Alzheimers Villa / NORD Architects
Text description provided by the architects. The number of people with dementia is on the rise in both Denmark and Europe. We are facing a welfare challenge that is going to develop, as the global number of elderly people increases. So how do we rise to the challenge and create built environments to accommodate the significant trends we are currently witnessing, while providing space for efficient, soothing, healing treatment?
NORD Architects have designed several dementia villages, including the Alzheimer’s Village in Dax, which is the first care home in France for people with dementia. NORD Architects have taken into account the individual residents, the health care staff, and the local culture and nature, so everyone, from relatives to researchers, will experience people – including those with dementia – living in an environment that prioritises dignified aging.
Recognisability creates continuity and a sense of belonging. Alzheimer’s Village in Dax is designed to create a safe environment, in which residents, relatives and health care professionals all get a feeling of well-being, which is also a major prerequisite for providing qualified care.
Recognisable surroundings, free from alienating or obstructive elements, are essential for leading a meaningful life. Alzheimer’s Village has integrated familiar functions within the complex – a grocer’s, a hairdresser’s, a restaurant and a market square – reminiscent of the residents’ previous lives in their neighbourhoods.
Morten Gregersen, architect, and partner of NORD Architects, describes the need for recognisability in everyday life and architecture, as follows: “For people with Alzheimer’s or dementia, it is crucial that the environment is recognisable. It mustn’t feel challenging or disturb their cognitive abilities. That’s why this architecture also has an explicitly local feel, featuring elements from the local building style. The built environment provides a kind of cultural extension that alleviates the transition from living at home to living with a severe mental illness in an Alzheimer’s centre.”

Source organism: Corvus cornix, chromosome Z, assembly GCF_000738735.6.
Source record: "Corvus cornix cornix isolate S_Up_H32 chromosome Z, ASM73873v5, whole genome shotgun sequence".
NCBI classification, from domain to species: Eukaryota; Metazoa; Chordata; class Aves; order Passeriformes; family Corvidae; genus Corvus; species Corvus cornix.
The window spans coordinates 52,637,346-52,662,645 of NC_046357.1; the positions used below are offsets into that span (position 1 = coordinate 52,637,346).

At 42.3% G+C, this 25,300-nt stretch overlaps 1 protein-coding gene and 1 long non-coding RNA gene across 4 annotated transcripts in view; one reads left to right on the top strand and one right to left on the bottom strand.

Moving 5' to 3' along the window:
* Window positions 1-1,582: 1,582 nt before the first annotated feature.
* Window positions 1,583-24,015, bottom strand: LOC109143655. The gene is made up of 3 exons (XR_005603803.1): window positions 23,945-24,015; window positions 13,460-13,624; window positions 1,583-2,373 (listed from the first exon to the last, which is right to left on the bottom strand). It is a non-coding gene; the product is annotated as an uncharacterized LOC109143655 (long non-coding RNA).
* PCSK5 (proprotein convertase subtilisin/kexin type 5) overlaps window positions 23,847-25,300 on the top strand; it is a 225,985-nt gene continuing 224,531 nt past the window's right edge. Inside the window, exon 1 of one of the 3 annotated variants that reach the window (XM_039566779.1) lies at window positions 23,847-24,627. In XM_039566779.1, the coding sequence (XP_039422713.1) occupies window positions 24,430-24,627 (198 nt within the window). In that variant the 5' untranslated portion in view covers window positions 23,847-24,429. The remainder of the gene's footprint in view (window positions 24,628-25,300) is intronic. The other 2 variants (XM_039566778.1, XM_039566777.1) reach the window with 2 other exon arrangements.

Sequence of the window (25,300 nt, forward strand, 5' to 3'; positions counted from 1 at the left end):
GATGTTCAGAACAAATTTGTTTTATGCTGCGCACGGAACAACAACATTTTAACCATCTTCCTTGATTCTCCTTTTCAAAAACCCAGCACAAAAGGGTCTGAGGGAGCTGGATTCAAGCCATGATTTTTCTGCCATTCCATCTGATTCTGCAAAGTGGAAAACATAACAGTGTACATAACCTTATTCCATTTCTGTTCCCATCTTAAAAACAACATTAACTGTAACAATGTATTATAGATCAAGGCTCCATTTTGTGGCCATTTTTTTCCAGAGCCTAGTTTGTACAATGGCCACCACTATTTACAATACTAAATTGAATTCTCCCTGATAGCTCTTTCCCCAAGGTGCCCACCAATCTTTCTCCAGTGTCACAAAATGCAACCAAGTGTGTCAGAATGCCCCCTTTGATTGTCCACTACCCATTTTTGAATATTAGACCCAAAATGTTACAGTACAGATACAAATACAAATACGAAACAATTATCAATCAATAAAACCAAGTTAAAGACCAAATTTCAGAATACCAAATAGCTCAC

Social interactions and recreational nature. The everyday connections, across generations, institutions, and the town, are essential when it comes to integrating the Alzheimer’s Village into the local environment and enhancing the sense of continuity and cohesion across different life patterns.
The architecture of Alzheimer’s Village caters to the needs of both communities and individuals, providing each resident with options that are reassuring and diverse.
The complex is integrated with nature, transforming the existing landscape with its characteristic ancient pine trees to a recreational space, where residents can relax or go for a walk within the area. A path runs through the landscape, drawing its own loop, so none of the residents will experience dead ends or get lost along the way.
The complex is grouped into four clusters, each housing around 30 residents who live in smaller ‘families’ with all the necessary facilities and outdoor spaces.